Lausanne 2020 inspired by Lillehammer 2016 to create “wow-factor” YOG
The Lausanne 2020 Organising Committee have been keen observers during the Lillehammer 2016 Winter Youth Olympic Games, as they prepare for their own YOG hosting duties in four years’ time.
Ian Logan, the recently-appointed CEO of Lausanne 2020, has led a delegation of 20 colleagues in Norway, who have participated in the IOC Observer Programme, gaining a “behind the scenes” look at the day-to-day operational demands of hosting the Games.
For Logan and his team, observing Lillehammer 2016 in action has provided a unique opportunity to learn how things are done in a real Games-time setting.
“Our delegation came here to experience exactly what the Youth Olympic Games are,” he explains. “It’s very important to see how the event differs, and to look at things like the cultural and educational programmes and understand how they fit into the Games.”
The Lillehammer 2016 Observer Programme has allowed Logan and his team to study specific areas of Games operations, and he has been impressed by what he has seen as he prepares to lead the preparations for the 3rd Winter YOG in Lausanne in 2020.
“These Games have been very well organised,” he says. “The atmosphere has been really good and all the athletes seem very happy. All the sporting performances have been very impressive, and it is great to see how the Lillehammer 2016 Organising Committee (LYOCOG) has brought everything together. The organisation and the logistics have all been very smooth, but what has really impressed me is the friendly atmosphere. That is definitely something we’d like to replicate in Lausanne as well.”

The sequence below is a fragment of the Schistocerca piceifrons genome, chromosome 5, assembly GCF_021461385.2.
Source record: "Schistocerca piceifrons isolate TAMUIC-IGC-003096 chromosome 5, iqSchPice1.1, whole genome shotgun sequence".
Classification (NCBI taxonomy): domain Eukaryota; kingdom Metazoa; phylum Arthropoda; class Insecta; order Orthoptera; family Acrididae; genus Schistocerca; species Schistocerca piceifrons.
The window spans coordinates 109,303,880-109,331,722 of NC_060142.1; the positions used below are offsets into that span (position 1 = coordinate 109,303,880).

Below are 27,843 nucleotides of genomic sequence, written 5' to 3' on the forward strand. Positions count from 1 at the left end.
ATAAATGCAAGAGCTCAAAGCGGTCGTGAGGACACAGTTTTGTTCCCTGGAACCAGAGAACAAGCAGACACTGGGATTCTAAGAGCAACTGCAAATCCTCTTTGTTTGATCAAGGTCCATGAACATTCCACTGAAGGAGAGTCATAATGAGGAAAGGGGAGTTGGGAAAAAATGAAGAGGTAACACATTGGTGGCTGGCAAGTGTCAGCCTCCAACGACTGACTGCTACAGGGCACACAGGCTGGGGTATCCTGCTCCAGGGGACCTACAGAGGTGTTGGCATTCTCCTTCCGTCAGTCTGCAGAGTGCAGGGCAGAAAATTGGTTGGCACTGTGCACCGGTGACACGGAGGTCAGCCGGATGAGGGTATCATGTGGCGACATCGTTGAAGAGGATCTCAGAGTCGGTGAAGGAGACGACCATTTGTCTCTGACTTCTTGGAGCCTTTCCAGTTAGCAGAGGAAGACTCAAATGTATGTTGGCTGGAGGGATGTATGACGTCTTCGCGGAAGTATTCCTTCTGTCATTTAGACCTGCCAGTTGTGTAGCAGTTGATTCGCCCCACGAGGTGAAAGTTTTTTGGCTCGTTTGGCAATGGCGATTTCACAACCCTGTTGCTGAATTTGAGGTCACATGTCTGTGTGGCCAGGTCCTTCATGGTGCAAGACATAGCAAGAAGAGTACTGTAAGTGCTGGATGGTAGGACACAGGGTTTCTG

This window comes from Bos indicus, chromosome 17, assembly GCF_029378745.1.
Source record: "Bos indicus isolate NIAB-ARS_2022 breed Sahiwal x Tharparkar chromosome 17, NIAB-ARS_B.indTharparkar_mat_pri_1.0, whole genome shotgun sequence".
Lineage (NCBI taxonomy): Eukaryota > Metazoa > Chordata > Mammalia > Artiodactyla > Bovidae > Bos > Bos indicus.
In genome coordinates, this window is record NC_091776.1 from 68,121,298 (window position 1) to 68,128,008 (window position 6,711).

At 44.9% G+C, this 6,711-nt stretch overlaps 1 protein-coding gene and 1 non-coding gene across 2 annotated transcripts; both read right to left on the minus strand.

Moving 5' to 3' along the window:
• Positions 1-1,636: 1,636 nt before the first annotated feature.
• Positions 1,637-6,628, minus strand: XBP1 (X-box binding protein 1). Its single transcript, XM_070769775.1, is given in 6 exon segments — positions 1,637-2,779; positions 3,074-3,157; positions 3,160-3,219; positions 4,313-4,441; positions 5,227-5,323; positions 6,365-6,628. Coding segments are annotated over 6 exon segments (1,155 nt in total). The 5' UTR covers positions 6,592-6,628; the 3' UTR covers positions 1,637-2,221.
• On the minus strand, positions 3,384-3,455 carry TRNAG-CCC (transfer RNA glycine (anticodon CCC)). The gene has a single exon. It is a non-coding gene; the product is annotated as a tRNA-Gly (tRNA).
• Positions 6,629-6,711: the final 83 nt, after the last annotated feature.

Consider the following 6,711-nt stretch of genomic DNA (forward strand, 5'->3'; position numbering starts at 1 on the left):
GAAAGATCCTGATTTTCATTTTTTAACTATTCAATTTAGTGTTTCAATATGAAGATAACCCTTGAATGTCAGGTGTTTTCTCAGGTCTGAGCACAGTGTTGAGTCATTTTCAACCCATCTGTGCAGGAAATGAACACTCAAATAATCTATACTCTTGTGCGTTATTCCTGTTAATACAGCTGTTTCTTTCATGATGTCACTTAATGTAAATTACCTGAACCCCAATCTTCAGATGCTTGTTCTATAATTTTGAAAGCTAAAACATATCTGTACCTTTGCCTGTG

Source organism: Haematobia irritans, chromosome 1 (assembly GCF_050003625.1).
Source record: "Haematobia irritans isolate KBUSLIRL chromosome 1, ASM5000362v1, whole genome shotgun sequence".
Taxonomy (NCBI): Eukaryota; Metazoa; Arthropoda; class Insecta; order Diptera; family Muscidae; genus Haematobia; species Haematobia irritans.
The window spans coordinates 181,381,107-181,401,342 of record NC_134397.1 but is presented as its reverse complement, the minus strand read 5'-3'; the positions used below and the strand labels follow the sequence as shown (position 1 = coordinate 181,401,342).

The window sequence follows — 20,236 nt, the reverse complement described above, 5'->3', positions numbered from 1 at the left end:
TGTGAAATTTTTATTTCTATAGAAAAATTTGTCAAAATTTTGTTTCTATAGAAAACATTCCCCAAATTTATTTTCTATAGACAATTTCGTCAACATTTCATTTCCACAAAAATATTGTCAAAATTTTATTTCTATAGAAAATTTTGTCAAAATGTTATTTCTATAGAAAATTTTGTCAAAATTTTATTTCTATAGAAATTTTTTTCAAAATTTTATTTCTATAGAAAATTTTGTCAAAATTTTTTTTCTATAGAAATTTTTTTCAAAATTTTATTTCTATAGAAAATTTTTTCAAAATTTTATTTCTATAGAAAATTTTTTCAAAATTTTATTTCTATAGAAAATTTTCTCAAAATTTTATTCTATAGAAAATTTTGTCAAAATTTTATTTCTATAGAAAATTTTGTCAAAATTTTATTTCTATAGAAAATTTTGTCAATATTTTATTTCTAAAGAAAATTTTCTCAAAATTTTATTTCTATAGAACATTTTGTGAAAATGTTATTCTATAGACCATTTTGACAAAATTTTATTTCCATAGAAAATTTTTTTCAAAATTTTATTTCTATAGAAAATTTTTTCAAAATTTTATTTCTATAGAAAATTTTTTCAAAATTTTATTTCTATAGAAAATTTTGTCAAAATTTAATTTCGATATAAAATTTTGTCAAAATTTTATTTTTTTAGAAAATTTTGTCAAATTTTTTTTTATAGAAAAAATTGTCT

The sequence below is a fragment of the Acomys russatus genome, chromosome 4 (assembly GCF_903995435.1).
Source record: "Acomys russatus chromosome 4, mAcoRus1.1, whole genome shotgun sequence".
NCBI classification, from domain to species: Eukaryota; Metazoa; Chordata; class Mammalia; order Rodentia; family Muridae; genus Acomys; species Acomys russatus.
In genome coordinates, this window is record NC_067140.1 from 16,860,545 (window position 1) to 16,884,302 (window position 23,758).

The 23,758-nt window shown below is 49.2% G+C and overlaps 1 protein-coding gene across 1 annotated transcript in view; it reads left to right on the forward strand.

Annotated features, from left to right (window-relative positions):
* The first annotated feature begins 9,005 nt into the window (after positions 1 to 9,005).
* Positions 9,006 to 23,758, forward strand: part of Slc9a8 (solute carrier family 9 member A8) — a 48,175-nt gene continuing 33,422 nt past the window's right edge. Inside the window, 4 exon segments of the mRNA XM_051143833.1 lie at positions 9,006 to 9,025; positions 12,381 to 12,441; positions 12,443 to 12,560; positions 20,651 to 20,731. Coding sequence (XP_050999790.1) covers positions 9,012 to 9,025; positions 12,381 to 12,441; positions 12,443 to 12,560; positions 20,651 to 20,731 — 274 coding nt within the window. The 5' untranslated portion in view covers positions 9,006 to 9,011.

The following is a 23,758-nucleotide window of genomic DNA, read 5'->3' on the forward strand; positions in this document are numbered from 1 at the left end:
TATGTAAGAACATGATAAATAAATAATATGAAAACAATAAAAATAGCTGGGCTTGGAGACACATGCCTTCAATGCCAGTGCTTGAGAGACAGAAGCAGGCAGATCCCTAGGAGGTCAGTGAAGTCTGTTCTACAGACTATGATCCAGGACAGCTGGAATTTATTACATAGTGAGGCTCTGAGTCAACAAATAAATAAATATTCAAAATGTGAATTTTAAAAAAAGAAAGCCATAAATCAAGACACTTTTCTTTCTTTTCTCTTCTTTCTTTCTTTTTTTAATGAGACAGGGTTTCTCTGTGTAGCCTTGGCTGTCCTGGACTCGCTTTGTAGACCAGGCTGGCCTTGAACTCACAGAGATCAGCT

In addition to the atmosphere, Logan also cites LYOCOG’s efforts to involve the whole of Norway in the YOG as something he would like to achieve for Switzerland in 2020, with the Lillehammer 2016 Change-maker and Young Leader programmes proving particularly successful in engaging the country’s young population.
“Youth involvement will be a big mission for us in the build-up to the 2020 Games,” says Logan. “We would really like to involve the whole of the country, just as they have done here in Lillehammer. Switzerland is a country with 26 cantons and four languages, so it will be a challenge. But we are also smaller than Norway, so I think we can expect big involvement from the entire country. That’s the big challenge for us now.”
Logan will accept the Olympic flag at the Lillehammer 2016 Closing Ceremony on Sunday night, when attention will well and truly turn to Lausanne as the next Winter YOG host city, and he admits that it will be a significant moment in the Organising Committee’s journey as they begin their preparations for 2020.
“There will be huge emotions when I accept the Olympic flag,” he says. “Then, we need to start working. We have a briefing with the IOC in April, and we will work closely with them throughout the next four years. There is a lot to do, but we are confident that we will be able to deliver something special.”
And as he looks ahead to the 2020 Winter YOG, Logan is in little doubt about what he would like Lausanne achieve in four years’ time.
“I would like to create a ‘Wow’ factor,” he explains. “I want everyone to say, ‘Wow’, when they come to our Games. We want the athletes, the spectators, the local people and everyone else to be amazed. Then I will know that we have done something good.”